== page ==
i-cdfebbe63ecc1f31b5d884ff5a86e115-Modern judge circle Igelboda school.jpg

Last year part of my daughter’s schoolyard was landscaped and fitted with new entertainments. The landscapers also built a stone circle right next to her classroom. (I attended that school myself in 1982-85. The building in the background was the council dentistry clinic where I was fitted with braces.)

Structures like these are known as domarringar, “judge circles”, in Swedish archaeology. They’re Early Iron Age grave superstructures dating from c. 500 BC to AD 500, each usually with a cremation urn buried somewhere inside the circle. The term “judge circle” comes from recent folklore (or antiquarian speculation?), which held that judicial assemblies once convened at sites like these, with one member sitting on each stone. I don’t know how old that idea is.

A number of details show that the judge circle at school doesn’t belong to their main period of construction. Firstly, when (rarely) there is a central stone in the Iron Age structures, it’s just one, not two. Secondly, while the Iron Age ones are pretty much perfectly circular and were probably drawn up with a central pole and a rope, the one at school is irregularly oval in outline. And finally, with twelve stones in the circle, the one at school doesn’t conform to Early Iron Age numerology.

Intact Iron Age judge circles have 7, 9, 11, 2*7, 2*9 or 2*11 stones. The same numbers recur in the knobs on amulet rings that women in certain regions wore in the 5th and 6th centuries. There’s at least one case where an amulet ring has been found in a judge-circle burial. The most common number of knobs is nine, and I’ve suggested that it might have something to do with the months of pregnancy.

Archaeology aside, Juniorette tells me that the school stone circle is quite popular, as can be seen from the absence of turf inside the circle. She describes three different games you play with it according to the number of available participants. One is named “The Singing Giant”.

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Comments

  1. #1 abb3w
    May 11, 2010

    Perhaps the 7 refers to the number of months required for a new bride’s first pregnancy? =)

    (That doesn’t help explain the 11s, however.)

  2. #2 Martin R
    May 11, 2010

    I’ve heard tell that in rural Sweden not long ago, couples from landowning families wouldn’t get married until the woman was pregnant. Both of the prospective spouses needed to know that their union would be fertile.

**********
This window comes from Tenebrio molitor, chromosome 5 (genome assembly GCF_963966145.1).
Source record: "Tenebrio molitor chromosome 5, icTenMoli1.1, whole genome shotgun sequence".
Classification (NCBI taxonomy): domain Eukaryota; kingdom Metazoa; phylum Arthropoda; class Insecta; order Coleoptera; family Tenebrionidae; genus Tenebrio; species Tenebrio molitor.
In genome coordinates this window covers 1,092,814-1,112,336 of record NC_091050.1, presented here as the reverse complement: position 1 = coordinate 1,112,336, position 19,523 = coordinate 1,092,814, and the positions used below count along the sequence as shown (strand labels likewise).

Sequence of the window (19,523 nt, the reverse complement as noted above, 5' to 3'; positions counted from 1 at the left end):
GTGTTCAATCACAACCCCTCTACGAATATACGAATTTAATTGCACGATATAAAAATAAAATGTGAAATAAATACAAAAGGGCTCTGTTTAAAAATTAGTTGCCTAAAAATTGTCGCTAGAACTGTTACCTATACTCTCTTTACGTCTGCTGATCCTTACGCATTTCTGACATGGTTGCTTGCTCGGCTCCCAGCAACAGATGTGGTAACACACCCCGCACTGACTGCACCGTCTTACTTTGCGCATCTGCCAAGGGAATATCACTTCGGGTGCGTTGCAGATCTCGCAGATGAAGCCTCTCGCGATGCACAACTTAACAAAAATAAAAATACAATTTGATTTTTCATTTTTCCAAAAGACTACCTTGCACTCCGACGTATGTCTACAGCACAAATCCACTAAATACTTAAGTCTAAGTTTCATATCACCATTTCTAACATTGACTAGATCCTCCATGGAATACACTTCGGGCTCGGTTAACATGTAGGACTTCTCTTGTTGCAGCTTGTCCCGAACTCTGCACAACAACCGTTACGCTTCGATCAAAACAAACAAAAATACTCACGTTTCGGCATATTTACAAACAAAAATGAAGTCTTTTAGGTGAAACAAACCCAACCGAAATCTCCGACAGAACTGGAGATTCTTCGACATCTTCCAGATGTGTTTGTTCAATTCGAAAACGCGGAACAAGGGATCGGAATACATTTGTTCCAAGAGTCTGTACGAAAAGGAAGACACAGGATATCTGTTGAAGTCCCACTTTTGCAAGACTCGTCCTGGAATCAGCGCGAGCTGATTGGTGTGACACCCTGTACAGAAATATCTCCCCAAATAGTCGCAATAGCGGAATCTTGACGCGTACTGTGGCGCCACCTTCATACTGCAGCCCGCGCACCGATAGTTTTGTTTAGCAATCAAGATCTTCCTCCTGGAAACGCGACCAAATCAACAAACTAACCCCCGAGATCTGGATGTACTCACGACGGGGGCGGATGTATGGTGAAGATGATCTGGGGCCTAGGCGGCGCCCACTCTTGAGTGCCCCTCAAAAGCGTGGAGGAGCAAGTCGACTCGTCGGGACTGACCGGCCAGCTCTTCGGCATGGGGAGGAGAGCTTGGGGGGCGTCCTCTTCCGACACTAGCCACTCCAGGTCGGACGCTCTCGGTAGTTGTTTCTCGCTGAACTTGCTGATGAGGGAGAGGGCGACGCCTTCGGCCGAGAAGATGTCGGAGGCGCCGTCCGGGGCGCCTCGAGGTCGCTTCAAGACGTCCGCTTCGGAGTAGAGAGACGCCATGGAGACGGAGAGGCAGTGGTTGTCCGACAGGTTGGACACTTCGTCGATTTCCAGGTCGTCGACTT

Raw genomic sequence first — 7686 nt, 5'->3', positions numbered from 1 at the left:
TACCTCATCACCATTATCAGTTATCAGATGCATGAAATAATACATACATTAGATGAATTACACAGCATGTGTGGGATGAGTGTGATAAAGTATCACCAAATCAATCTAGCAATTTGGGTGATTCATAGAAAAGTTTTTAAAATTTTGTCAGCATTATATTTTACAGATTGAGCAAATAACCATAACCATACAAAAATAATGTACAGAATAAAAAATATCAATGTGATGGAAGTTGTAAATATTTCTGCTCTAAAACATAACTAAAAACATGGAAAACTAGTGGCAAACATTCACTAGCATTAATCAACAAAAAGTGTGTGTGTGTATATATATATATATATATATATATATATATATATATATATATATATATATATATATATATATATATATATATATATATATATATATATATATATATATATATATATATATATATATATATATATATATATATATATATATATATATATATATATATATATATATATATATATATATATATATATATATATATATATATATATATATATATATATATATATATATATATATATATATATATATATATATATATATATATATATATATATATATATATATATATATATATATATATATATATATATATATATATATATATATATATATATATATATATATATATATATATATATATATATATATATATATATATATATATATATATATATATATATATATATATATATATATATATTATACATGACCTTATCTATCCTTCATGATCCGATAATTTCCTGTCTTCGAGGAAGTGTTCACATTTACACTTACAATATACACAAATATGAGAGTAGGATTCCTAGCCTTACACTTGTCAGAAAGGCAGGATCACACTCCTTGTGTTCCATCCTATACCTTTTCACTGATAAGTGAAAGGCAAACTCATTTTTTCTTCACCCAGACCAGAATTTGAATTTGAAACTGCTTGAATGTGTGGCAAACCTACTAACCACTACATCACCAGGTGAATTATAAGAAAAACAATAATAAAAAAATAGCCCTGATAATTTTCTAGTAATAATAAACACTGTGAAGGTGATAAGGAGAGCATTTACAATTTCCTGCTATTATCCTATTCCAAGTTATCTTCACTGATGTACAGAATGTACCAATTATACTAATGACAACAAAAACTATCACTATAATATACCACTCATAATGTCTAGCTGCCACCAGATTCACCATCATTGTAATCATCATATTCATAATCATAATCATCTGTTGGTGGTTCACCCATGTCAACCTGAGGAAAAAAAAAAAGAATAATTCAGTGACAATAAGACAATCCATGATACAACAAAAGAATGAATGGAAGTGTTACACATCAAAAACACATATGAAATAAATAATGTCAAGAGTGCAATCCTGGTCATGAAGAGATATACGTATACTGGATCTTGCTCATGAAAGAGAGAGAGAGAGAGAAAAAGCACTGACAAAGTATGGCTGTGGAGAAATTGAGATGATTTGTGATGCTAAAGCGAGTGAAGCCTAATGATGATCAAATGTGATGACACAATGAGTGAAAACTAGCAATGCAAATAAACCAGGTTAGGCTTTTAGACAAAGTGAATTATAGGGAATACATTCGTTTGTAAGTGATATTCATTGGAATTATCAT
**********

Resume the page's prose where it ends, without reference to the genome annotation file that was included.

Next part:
3. #3 codero
    May 11, 2010

    Interesting, but perhaps a teensy bit pointless – any 2008 picture of the schoolyard would easily reveal the structure to be recent.

    Were they actually trying to recreate an EIA burial site, or is it just someone’s idea of a rock garden? Do unemployed archaeologists frequently move on to landscape gardening? When I was young, I was told stories about medical doctors collecting the trash in Stockholm…

  4. #4 Martin R
    May 11, 2010

    Wait 2000 years, and most likely a 2008 picture of the schoolyard will be hard to come by. But the judge circle has every chance of surviving.

    I don’t know if the landscapers were consciously copying the prehistoric monument type.

  5. #5 jovain
    May 11, 2010

    But isn’t pregnancy roughly 10 lunar months? Lunar calendar is 12-13 months/year and that’s what all Scandinavians (including us Finns) used before Christianity, right???

  6. #6 Phillip IV
    May 11, 2010

    The landscapers also built a stone circle right next to her classroom.

    It’s an old tradition. When a member of the Solemn Brotherhood of Landscapers dies in the line of duty, he’s put to rest at the very spot he fell, in the way learned from the fathers.

    OK, or perhaps I made that up.

  7. #7 codero
    May 11, 2010

    a 2008 picture of the schoolyard will be hard to come by

    True, but will detailed knowledge of Iron Age sites still be easy to come by 2000 years hence? Let’s wait and see.

    the judge circle has every chance of surviving

    That would be a lot more likely if mankind were wiped out tomorrow. Hope it doesn’t happen…

  8. #8 Martin R
    May 11, 2010

    Jovain, good point! A standard human pregnancy lasts for 40 weeks. A lunar month is 29.5 days. A pregnancy thus lasts for 9.5 lunar months.

    Phillip, I guess that explains the smell around that stone circle.

    Codero, Iron Age cemeteries are extremely abundant in Sweden and very durable. Unless they all get built over with urban sprawl, there will be plenty of them left 2000 years from now. And Sweden’s population would be shrinking fast if it weren’t for immigration.